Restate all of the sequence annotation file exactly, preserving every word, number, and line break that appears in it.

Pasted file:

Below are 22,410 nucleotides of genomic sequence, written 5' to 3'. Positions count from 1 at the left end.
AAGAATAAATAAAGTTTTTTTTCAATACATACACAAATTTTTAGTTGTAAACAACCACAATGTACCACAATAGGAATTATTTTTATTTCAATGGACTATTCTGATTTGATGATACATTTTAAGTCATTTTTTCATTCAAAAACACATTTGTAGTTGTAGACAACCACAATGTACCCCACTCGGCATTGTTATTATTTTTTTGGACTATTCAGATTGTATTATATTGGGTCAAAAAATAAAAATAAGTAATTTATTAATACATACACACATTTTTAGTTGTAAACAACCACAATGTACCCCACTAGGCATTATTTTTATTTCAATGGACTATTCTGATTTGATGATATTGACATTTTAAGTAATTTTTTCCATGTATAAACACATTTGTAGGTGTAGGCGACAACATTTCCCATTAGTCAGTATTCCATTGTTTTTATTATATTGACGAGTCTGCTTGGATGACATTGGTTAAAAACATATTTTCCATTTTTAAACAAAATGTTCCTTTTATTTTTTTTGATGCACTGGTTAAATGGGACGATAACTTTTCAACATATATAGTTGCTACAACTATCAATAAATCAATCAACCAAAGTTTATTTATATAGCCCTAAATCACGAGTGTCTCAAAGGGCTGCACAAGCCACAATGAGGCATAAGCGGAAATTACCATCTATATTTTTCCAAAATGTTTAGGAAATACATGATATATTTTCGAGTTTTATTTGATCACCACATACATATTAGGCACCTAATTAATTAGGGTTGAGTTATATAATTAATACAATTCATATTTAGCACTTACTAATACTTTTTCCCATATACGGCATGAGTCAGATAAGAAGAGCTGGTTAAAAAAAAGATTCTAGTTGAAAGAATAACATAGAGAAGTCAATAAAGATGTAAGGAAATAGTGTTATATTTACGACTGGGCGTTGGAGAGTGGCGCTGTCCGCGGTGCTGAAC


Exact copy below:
Below are 22,410 nucleotides of genomic sequence, written 5' to 3'. Positions count from 1 at the left end.
AAGAATAAATAAAGTTTTTTTTCAATACATACACAAATTTTTAGTTGTAAACAACCACAATGTACCACAATAGGAATTATTTTTATTTCAATGGACTATTCTGATTTGATGATACATTTTAAGTCATTTTTTCATTCAAAAACACATTTGTAGTTGTAGACAACCACAATGTACCCCACTCGGCATTGTTATTATTTTTTTGGACTATTCAGATTGTATTATATTGGGTCAAAAAATAAAAATAAGTAATTTATTAATACATACACACATTTTTAGTTGTAAACAACCACAATGTACCCCACTAGGCATTATTTTTATTTCAATGGACTATTCTGATTTGATGATATTGACATTTTAAGTAATTTTTTCCATGTATAAACACATTTGTAGGTGTAGGCGACAACATTTCCCATTAGTCAGTATTCCATTGTTTTTATTATATTGACGAGTCTGCTTGGATGACATTGGTTAAAAACATATTTTCCATTTTTAAACAAAATGTTCCTTTTATTTTTTTTGATGCACTGGTTAAATGGGACGATAACTTTTCAACATATATAGTTGCTACAACTATCAATAAATCAATCAACCAAAGTTTATTTATATAGCCCTAAATCACGAGTGTCTCAAAGGGCTGCACAAGCCACAATGAGGCATAAGCGGAAATTACCATCTATATTTTTCCAAAATGTTTAGGAAATACATGATATATTTTCGAGTTTTATTTGATCACCACATACATATTAGGCACCTAATTAATTAGGGTTGAGTTATATAATTAATACAATTCATATTTAGCACTTACTAATACTTTTTCCCATATACGGCATGAGTCAGATAAGAAGAGCTGGTTAAAAAAAAGATTCTAGTTGAAAGAATAACATAGAGAAGTCAATAAAGATGTAAGGAAATAGTGTTATATTTACGACTGGGCGTTGGAGAGTGGCGCTGTCCGCGGTGCTGAAC